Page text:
In Canada, 18% of women over the age of 12 experience chronic pain, as compared with 14% of men.34 Chronic pain is one of many serious long-term health consequences of intimate partner violence (IPV). British Columbia plays a significant role in research and development outlining the current scope of these linkages from chronic pain, trauma and abuse (both childhood abuse and partner/ family violence).  A publication in the Journal of Pain, Vol 9, November 2008 in an article called “Chronic Pain in Women Survivors of Intimate Partner Violence “ found that according to the national prevalence survey of women’s experiences of specific acts of physical and sexual violence by a male partner,  30% of Canadian women are affected in their lifetime. These stats have not changed much in the last 5 years. Domestic violence and abuse still affects 1 in 4 women in North America and according to police statistics more than 60% of daily calls are domestic abuse related.

Chronic pain can affect people of all ages. In Canada, one in five people suffer daily from chronic pain. It is a ‘silent epidemic’. As a member of the board at Pain BC, a local non-profit organization based in Vancouver BC, our role in the community is to help bridge these gaps and to empower both patients and our health care providers and healthcare system to make chronic pain a higher priority on our national agenda. We do this through fostering an inclusive community and educating on the multi tiered scope of chronic pain. We have a shared passion for reducing the burden of pain and for making positive change in the health care system in British Columbia. If you’d like to be part of reducing the burden of pain in BC, get involved.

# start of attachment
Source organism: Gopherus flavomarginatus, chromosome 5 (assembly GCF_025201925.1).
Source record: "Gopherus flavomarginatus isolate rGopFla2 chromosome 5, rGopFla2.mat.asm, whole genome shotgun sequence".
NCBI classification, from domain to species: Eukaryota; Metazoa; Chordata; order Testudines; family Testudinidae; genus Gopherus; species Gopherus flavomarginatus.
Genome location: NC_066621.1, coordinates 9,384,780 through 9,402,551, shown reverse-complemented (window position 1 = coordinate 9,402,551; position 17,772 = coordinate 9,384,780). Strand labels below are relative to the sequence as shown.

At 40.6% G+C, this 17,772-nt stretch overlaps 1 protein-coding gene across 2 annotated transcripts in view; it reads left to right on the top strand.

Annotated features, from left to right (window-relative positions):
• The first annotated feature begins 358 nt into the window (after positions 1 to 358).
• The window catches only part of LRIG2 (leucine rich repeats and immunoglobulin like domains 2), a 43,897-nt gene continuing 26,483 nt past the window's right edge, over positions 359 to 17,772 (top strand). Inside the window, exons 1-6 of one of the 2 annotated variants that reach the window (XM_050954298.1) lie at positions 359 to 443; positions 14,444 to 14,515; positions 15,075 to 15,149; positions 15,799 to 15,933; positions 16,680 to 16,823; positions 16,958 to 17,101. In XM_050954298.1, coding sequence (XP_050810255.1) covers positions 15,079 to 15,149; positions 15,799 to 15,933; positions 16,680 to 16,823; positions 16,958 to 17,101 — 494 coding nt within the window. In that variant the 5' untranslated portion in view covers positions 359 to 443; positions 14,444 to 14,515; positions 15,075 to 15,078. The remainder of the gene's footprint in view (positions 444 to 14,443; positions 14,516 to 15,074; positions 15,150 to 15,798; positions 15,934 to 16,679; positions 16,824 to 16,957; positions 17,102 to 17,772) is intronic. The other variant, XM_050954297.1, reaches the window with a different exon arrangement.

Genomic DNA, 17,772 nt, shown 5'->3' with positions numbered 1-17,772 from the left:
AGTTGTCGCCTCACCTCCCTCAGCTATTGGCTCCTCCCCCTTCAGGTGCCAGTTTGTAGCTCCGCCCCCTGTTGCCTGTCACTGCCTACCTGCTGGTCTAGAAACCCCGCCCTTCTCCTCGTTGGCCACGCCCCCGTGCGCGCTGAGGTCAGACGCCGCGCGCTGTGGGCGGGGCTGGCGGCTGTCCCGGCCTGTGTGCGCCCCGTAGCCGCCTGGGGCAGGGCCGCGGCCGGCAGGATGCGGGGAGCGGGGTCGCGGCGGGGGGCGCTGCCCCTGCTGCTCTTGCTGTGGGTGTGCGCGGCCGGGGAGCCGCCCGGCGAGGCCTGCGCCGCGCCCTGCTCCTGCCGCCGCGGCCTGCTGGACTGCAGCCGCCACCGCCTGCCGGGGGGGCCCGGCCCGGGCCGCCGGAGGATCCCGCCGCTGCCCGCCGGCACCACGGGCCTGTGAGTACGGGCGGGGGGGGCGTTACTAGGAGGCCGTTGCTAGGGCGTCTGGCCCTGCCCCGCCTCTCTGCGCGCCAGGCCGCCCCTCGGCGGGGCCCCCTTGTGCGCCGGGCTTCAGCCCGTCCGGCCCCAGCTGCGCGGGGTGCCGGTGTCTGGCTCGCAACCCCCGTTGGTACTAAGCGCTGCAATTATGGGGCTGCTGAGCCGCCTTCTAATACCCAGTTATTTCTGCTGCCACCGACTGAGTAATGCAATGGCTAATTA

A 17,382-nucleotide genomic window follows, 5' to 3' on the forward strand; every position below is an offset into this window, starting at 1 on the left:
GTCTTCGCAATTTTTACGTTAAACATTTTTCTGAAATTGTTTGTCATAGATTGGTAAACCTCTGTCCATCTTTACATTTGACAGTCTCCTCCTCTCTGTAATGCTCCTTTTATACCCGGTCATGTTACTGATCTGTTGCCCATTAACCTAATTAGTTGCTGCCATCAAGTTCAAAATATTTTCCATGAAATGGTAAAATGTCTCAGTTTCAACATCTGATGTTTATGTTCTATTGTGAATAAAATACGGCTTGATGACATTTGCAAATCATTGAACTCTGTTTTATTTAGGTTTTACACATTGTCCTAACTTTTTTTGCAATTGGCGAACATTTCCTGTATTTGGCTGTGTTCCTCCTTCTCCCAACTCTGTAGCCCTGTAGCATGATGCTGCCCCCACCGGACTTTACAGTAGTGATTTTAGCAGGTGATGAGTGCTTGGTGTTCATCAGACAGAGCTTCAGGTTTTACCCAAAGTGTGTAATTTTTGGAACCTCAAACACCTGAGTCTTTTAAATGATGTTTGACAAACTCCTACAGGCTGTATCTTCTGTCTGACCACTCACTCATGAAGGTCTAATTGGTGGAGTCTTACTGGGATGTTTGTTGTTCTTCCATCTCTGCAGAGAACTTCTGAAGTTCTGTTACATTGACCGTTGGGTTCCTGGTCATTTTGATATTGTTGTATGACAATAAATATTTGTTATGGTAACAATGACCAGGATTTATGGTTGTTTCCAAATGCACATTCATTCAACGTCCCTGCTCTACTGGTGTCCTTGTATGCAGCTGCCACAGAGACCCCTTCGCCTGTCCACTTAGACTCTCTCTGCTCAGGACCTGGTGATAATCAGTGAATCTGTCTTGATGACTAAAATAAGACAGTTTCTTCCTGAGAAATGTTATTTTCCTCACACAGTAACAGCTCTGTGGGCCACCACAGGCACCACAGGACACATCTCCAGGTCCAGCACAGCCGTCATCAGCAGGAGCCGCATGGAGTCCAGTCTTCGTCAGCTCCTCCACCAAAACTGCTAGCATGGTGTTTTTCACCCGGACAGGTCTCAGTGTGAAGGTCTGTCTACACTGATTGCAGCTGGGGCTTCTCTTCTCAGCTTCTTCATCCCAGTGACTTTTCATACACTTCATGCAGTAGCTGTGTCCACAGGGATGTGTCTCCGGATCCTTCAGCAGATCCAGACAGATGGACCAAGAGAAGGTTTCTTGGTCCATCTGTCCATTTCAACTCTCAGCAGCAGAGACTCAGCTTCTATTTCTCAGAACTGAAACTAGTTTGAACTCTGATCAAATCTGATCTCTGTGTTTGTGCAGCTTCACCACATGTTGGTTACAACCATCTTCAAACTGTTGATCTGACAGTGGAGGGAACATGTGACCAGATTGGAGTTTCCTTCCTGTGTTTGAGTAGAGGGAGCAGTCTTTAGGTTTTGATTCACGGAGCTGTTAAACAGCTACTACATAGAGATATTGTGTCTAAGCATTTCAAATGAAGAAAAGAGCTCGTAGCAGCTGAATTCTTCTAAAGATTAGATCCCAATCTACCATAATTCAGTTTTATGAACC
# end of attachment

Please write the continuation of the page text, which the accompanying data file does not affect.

Learn More: Some of my Top Support Links

More information on how to recognize abuse and to report suspected abuse, and a range of child-welfare and child-protection resources can be found at: www.mcf.gov.bc.ca/child_protection/index.htm

Battered Women’s Support Services: http://www.bwss.org/home/contact-bwss/

Kids Help Phone: http://www.kidshelpphone.ca/Teens/InfoBooth/Violence-and-Abuse/Family-abuse/Links.aspx

 

Sources:

(1)    Are Reports of Childhood Abuse Related to the Experience of Chronic Pain in Adulthood? A Meta-analytic Review of the Literature  by Debra A. Davis MA, Linda J. Luecken Ph D*, and Alex J. Zautra Ph D at Arizona State University – http://resilience.asu.edu/pdf-files/zautra3.pdf